After completing high school education, most students jump into undergraduate programs almost immediately. However, you must first figure out how you’ll pay for the learning before you get admitted into the institution. You might be tempted to quickly take up a student loan without evaluating the corresponding long-term and far-reaching consequences.
According to a U.S news data outlet, most 2020 class students took up loans to pay for college fees. Out of the 64% of graduates who took out student loans, the average total debt per student accounts for nearly $30,000. One of the best ways to reduce your student loan is attending a school that offers free library resources and tutoring like American International College. Here are a few other strategies you can use to reduce or even avoid student loan debt:
1. Choose Schools Carefully
Where you choose to attend college will be a major factor in the total cost of your education, so take your time and shop a bit. For instance, you’ll find it far cheaper to study at a public state college than at an Ivy League university. For private school degrees, they will vary from one institution to another. Schools that offer hybrid learning will often offer you a more flexible and affordable choice. While you shouldn’t just choose a school based on cost alone, it’s a significant factor worthy of consideration.
2. Embrace Hybrid Learning
The continued rise and adoption of internet-based learning has created a unique opportunity for college students, especially through institutions’ rapid adoption of hybrid education. Hybrid learning offers the best of both worlds; you can occasionally experience on-campus classes while you still leap the affordability and flexibility benefits of online learning. The flexibility enabled by a hybrid program will significantly cut your per-credit costs, from transportation to other related expenses. Additionally, you will find this hybrid program flexibility asynchronous, rendering your classroom work more enjoyable.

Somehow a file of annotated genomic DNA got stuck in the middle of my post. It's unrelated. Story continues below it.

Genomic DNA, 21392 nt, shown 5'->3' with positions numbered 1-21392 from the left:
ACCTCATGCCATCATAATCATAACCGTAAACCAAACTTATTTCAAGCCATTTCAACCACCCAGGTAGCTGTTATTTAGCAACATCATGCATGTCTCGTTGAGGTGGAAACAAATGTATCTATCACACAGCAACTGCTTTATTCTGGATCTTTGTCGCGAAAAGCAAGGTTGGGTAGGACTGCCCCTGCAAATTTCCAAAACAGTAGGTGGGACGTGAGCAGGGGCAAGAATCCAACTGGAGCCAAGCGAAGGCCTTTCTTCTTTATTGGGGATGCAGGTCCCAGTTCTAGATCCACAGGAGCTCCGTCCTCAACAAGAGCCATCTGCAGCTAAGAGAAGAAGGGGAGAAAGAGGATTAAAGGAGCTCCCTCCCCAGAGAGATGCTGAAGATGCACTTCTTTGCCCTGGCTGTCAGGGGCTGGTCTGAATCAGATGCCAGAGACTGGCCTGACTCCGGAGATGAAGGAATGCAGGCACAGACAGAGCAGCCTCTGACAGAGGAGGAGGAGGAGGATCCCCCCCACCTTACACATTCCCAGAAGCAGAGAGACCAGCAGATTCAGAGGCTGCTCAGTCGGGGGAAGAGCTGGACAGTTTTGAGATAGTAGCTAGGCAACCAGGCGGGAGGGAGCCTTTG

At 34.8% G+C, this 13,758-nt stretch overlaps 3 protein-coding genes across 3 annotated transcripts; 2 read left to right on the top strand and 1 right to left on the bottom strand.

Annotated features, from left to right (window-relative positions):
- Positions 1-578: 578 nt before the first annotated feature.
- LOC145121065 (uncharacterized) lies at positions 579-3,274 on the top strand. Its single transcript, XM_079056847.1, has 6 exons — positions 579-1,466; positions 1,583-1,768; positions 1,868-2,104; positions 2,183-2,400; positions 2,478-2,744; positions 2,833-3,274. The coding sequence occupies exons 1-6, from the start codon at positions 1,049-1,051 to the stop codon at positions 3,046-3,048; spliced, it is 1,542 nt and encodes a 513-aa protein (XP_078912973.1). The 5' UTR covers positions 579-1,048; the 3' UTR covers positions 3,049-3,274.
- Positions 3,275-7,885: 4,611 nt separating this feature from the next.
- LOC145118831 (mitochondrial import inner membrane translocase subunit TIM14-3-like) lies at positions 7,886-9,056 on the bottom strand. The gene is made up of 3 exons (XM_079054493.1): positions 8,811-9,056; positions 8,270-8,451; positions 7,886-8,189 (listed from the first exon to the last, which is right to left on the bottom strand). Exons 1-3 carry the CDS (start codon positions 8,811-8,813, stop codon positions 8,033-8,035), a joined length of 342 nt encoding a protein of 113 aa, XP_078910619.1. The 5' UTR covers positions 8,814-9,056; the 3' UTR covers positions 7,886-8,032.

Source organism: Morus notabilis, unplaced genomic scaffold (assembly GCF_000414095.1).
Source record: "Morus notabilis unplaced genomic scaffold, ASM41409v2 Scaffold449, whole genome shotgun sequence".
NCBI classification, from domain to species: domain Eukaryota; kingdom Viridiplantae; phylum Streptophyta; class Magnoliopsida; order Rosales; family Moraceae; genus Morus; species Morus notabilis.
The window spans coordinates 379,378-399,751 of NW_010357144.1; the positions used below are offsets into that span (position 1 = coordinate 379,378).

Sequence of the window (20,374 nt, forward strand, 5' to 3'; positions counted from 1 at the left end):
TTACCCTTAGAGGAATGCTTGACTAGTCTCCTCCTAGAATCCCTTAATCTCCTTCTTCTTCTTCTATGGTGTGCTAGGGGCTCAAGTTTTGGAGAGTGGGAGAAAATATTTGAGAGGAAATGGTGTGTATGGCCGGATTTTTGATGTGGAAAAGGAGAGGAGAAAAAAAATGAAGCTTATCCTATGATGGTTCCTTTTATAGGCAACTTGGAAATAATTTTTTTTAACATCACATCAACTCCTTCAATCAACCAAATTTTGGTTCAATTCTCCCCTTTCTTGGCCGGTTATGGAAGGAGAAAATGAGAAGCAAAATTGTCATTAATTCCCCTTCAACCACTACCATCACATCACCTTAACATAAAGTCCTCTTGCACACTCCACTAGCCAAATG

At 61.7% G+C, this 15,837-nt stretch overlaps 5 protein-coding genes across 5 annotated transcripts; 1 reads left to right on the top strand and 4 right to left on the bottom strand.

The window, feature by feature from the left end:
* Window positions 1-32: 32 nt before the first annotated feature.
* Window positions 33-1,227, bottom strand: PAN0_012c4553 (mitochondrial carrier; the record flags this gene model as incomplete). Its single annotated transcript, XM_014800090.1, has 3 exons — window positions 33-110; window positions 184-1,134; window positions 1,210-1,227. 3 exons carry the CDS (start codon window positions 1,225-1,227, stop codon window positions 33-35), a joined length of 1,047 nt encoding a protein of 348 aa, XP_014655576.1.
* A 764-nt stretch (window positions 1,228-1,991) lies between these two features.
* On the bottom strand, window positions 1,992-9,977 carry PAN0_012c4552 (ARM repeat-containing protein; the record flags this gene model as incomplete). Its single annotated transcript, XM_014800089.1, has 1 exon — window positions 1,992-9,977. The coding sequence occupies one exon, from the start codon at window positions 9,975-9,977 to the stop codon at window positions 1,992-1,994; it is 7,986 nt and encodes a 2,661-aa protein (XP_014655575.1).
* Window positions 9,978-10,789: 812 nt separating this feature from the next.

3. Transfer Credits
If you think that joining a community or state college isn’t the best path for you, you still have an opportunity to lower your education costs by transferring your credits. If you are still in high school, try attending your local community college to earn some credits. Later transferring these accumulated credits to a university of your choice can lower your overall education cost. Use this strategy to also bag general course certification at your local community college during summer break. Remember to verify the transfer requirements of your desired course to be sure that you will seamlessly make the transfer when it’s time.
4. Look for Scholarships and Grants
There are many charitable organizations, such as religious organizations, civic groups, and nonprofit volunteer clubs that offer college scholarships to exceptional students who fit their specific criteria. You can start by speaking to your guidance counselor from your high school or even take your search to the internet. Another approach would be to check with your credit union or bank, employers of your parents’ or any other organization that fits your intended field of study.